Thank you, thank you. Our Advent together--there will never be another quite like it. What a gift for me, and I hope for you.
May the Christmas story that follows bless you as it has blessed me.
With love at Christmas and beyond....
And the Word became flesh and lived among us, and we have seen his glory, the glory as of a father's only son, full of grace and truth. (John testified to him and cried out, "This was he of whom I said, 'He who comes after me ranks ahead of me because he was before me.'") From his fullness we have all received, grace upon grace. The law indeed was given through Moses; grace and truth came through Jesus Christ. No one has ever seen God. It is God the only Son, who is close to the Father's heart, who has made him known. (John 1: 13-18)
Once upon a time, long ago and far away, there was a famous monastery which had fallen on very hard times. Formerly, its many buildings were filled with young monks and its big church resounded with the singing of chant, but now it was deserted. People no longer came there to be nourished by prayer. A handful of old monks shuffled through the cloisters and praised their God with heavy hearts.
On the edge of the monastery woods, an old rabbi had built a little hut. He would come there from time to time to fast and pray. Rarely did anyone ever have conversation with him, but whenever he appeared, the word would be passed from monk to monk: “The rabbi walks in the woods.” And, for as long as he was there, the monks would feel sustained by his prayerful presence.
One day the abbot of the monastery decided to visit the rabbi and to open his heart to him. And so, after the morning Eucharist, he set out through the woods. As he approached the hut, the abbot saw the rabbi standing in the doorway, his arms outstretched in welcome. It was as though he had been waiting there for some time. The two embraced like long-lost brothers. Then they stepped back and just stood there, smiling at one another.
After a while the rabbi motioned the abbot to enter. In the middle of the room was a wooden table with the Scriptures open upon it. They sat there together for a moment, in the presence of the Book….Then the rabbi spoke. “You and your brothers are serving God with heavy hearts,” he said. “You have come to ask a teaching of me. I will give you a teaching, but you may only repeat it once. After that, no one must ever say it aloud again.” Then the rabbi looked straight at the abbot and said, “The Messiah is among you.”
For a while, all was silent. Then the rabbi said, “It is time.” The abbot left without a word and without ever looking back.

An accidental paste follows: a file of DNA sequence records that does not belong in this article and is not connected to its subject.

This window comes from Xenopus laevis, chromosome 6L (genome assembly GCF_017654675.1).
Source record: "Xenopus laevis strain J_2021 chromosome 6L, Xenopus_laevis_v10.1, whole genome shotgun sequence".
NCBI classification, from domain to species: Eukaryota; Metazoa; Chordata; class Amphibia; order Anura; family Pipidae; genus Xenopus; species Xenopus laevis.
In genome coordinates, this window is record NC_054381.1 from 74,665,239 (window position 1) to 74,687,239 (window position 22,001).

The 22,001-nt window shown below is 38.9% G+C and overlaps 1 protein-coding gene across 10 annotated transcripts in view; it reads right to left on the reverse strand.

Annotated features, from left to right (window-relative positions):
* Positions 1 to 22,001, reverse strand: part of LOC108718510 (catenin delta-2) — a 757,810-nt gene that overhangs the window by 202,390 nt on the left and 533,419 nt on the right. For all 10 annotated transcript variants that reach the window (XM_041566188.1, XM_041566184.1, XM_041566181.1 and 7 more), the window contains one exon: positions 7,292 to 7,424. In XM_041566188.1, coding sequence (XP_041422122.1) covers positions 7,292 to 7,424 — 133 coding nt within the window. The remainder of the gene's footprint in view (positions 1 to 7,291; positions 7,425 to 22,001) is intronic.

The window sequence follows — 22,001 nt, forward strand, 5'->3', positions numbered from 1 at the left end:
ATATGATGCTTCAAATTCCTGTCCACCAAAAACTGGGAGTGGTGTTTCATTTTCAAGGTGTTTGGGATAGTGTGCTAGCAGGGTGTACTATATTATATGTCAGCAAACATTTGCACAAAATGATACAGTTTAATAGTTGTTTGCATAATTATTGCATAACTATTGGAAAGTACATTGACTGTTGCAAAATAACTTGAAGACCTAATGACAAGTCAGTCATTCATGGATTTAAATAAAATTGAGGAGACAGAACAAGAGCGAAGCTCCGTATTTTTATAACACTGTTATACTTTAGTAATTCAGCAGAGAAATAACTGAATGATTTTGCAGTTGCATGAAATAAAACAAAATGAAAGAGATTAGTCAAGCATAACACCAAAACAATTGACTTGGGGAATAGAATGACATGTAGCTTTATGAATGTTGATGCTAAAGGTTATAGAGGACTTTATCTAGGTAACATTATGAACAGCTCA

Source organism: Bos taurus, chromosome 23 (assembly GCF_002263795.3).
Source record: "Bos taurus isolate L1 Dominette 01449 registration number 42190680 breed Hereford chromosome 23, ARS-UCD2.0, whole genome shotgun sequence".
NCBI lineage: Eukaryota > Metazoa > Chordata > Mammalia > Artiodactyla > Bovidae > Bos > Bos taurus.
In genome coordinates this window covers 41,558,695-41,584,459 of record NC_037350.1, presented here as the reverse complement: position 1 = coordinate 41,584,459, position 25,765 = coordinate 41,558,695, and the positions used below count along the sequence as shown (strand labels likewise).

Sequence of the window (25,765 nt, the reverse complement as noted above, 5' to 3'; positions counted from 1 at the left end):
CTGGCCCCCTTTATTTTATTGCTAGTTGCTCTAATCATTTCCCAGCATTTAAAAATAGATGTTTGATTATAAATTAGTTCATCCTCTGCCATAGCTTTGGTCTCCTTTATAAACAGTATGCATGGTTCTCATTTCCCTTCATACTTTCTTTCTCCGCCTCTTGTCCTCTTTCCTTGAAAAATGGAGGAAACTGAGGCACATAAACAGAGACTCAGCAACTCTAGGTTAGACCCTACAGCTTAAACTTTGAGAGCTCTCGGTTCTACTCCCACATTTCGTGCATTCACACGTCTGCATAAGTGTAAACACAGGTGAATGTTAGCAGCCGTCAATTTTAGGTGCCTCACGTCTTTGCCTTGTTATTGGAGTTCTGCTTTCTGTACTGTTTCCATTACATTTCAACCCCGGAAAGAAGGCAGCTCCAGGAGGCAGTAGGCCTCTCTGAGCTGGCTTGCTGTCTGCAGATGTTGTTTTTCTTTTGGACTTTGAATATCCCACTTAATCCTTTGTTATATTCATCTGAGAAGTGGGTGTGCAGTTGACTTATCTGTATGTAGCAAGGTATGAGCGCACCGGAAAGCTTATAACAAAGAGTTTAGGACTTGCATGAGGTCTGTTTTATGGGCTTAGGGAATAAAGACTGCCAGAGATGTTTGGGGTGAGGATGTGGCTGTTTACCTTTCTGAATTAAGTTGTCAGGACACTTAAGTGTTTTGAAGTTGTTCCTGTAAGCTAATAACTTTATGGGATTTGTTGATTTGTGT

The next morning, the abbot called his monks together. He told them he had received a teaching from “the rabbi who walks in the woods” and that this teaching was never again to be spoken aloud. Then he looked at each of his brothers and said, “the rabbi said that the Messiah is among us.”
The monks were astonished by this saying. “How are we to understand this?” they asked themselves. “Is Brother John the Messiah? Or Father Matthew? Or Brother Thomas? Am I the Messiah? What can this teaching mean?” They were all deeply puzzled. But no one ever mentioned it again.
As time went by, the monks began to treat one another with a very special reverence, for they knew that the Messiah was among them. There was a gentle, wholehearted, peaceful quality about them now which was hard to describe but easily noticed. Occasional visitors found themselves deeply moved by the life of these monks. And before long, people were coming to be nourished by the prayer life of the monks and young men were asking, once again, to become part of the community.
In those days, the rabbi no longer walked in the woods, nor among the living. His hut had fallen into ruins. But somehow or other, the old monks who had taken his teaching to heart still felt sustained by his prayerful presence.
And they all lived peacefully ever after.
(Story adapted from New Catholic World #222, 1979, P. 53)
Watching and waiting: the themes of Advent. But with the coming of Christmas our long wait is ended, and we celebrate the arrival of the Messiah among us, once again.
The gospel lesson above is the nativity story of John, though there are no angels, no shepherds, no stars or kings. Simply “The Word became flesh and lived among us.”
But Jesus’ physical birth is not the end of the story; it is the beginning. It’s what happens after Jesus arrives that matters the most. In the same way, in the monks’ story, it is not the information which the rabbi shares which matters the most; it is the way the monks react to the information.
The Messiah comes among us in so many ways: in the bread and the wine, through the Holy Spirit, in the lives and presence of others—and deep within each of us. The Kingdom of God is within and all around.
The Christ light shines within and all around. We are the light-bearers, and we determine whether it will burn dimly and fitfully, or clear and strong. For through this light, as John tells us, the world is enlightened.
“The Messiah is among you,” taught the wise old rabbi. And the Messiah is among us still.